Boeing also established Miami as its de-facto flight training campus for the Americas — the location where airline crews will receive the initial training provided to Boeing customers for new model airplane introductions. The Miami campus is now the company’s largest commercial aviation training facility and is in fact one of the world’s very largest, if not the largest non-airline affiliated, independent commercial aviation OEM training facilities in terms of simulators alone.
The campus isn’t limited to pilot training. Cabin staff and mechanic are trained here as well using teaching technologies such as tablets, eBooks, gaming technology, and even 3D simulated “walk-arounds” of aircraft. Boeing Flight Services trains 50,000 personnel at over 20 facilities worldwide per year including 5,000 currently in Miami, with over 70% of those from outside the United States.
The extensively covered event became a jobs rally led by Florida Governor Rick Scott, who is up for re-election in 2014, as well as a number of other local and state government officials and airline customers, almost overshadowing Boeing’s announcement of 100 jobs (including 25 training pilots) being created in Miami-Dade County. The aggressively pro-business Florida governor noted that Florida is the number 2 state in aerospace jobs in North America. Scott then half-jokingly suggested “Moving Boeing’s corporate headquarters from cold and windy Chicago to Miami would be nice”.
Clearly playing to the local crowd, Scott went further by suggesting the Boeing should build aircraft in “pro-business, low regulation Florida.” With Boeing’s corporate move to Chicago and second 787 assembly-line in Charleston, South Carolina still fresh ventures, these 2 ideas are obviously unlikely to come to fruition. Boeing is making a $10 million annual contribution both directly to the area’s economy both directly and indirectly, including hotels, lodging, transportation, housing, etc. Boeing handed out a list of the many vendors it subcontracts out to and works with in the State of Florida.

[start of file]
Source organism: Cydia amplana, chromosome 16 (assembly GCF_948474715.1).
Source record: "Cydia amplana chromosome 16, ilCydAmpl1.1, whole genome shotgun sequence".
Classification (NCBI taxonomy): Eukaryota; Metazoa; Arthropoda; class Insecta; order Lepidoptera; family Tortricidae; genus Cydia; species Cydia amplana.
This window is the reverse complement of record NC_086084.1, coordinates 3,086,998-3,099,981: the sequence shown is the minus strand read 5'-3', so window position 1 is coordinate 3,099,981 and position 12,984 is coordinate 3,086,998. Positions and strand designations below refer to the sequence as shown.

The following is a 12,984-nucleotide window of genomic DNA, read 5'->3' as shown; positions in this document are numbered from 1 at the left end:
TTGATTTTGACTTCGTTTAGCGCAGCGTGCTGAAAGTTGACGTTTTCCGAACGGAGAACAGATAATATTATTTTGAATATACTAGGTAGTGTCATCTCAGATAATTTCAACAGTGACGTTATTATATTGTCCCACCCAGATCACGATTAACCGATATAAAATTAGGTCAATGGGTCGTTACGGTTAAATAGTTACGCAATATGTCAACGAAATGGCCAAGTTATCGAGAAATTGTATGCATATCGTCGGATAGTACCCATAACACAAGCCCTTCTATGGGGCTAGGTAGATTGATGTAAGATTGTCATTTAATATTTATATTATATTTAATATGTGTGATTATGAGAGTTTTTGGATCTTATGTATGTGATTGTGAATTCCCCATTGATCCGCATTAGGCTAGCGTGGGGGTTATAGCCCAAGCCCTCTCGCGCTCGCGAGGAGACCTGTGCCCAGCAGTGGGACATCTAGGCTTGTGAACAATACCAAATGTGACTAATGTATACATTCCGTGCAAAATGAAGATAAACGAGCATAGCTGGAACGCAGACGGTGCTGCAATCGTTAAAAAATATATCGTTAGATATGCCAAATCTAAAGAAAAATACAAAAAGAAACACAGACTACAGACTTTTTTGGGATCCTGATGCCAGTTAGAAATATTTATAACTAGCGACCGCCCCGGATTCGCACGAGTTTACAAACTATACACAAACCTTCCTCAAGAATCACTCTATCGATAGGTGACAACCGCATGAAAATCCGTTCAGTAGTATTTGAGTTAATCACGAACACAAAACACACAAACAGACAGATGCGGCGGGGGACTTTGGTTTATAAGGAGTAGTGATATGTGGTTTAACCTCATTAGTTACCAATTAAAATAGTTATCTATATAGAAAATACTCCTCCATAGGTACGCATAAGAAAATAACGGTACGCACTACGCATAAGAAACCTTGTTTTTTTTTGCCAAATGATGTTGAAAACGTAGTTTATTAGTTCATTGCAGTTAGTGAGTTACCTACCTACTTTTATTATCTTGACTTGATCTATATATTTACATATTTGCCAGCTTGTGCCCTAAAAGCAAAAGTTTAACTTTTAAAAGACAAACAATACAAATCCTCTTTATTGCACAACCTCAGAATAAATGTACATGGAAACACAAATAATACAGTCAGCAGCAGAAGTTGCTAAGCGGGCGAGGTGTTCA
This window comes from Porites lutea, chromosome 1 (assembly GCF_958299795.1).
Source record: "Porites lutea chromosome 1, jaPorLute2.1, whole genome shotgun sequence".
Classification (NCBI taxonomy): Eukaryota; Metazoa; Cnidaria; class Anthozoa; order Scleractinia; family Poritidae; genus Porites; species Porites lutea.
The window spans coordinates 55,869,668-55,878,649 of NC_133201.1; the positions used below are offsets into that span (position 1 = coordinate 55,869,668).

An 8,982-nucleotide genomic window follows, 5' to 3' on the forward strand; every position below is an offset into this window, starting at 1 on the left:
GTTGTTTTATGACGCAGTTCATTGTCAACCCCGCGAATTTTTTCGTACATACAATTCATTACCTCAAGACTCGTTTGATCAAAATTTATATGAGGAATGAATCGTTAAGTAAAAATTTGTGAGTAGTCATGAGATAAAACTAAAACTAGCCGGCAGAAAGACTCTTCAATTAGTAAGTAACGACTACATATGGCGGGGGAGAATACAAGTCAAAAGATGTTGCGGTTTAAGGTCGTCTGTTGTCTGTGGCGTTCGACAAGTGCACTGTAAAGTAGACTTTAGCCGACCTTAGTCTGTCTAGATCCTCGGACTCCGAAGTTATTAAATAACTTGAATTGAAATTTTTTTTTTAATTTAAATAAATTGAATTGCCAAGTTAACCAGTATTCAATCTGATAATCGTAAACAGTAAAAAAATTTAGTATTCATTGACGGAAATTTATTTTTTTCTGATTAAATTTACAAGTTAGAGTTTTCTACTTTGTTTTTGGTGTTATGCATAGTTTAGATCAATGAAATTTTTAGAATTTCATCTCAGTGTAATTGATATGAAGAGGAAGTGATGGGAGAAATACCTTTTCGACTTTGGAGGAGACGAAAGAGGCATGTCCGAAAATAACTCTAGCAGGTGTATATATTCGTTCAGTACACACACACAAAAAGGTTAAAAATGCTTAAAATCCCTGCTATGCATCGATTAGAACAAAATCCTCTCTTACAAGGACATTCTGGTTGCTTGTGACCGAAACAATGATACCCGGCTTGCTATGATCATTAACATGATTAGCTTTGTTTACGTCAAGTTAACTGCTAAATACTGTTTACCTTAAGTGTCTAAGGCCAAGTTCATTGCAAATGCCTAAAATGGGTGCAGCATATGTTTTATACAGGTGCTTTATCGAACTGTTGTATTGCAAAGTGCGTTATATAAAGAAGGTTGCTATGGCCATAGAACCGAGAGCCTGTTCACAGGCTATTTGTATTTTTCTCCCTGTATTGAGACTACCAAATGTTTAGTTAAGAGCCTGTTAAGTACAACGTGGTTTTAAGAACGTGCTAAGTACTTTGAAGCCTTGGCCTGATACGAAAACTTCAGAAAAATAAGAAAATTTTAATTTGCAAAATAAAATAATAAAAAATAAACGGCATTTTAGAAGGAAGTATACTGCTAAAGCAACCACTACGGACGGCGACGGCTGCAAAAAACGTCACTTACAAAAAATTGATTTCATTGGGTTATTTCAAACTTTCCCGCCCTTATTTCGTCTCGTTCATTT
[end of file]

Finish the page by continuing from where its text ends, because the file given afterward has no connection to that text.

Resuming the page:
Boeing also took the occasion to issue its industry respected Pilot and Training Outlook forecast. Boeing projects that over the next 20 years, the industry will require 498,000 new commercial airline pilots and 556,000 new commercial airline maintenance technicians. “The urgent demand for competent aviation personnel is a global issue that is here now and is very real”, said Carbary. This is largely due to increased pilot demand in all regions except Europe driven by steadily increasing new airplane deliveries, airline expansion particularly internationally, and pilots reaching retirement age.
Boeing projects a global requirement for about 25,000 new pilots and 28,000 new technicians annually.
However, airplanes the new aircraft will require fewer mechanics over times as aging aircraft are retired. New airplane technologies featuring more advanced components are likely to lead to lead in some areas to lower maintenance requirements and lower technical demand. In terms of new personnel over the next 20 years, the Asia Pacific region at 192,300 pilots and 215,300 techs somewhat exceed Europe and North America combined.
The Middle East and Latin America are identified as key growth areas as well. “This is a global issues that can only be addressed by industry-wide innovation and solutions”, added Carbary.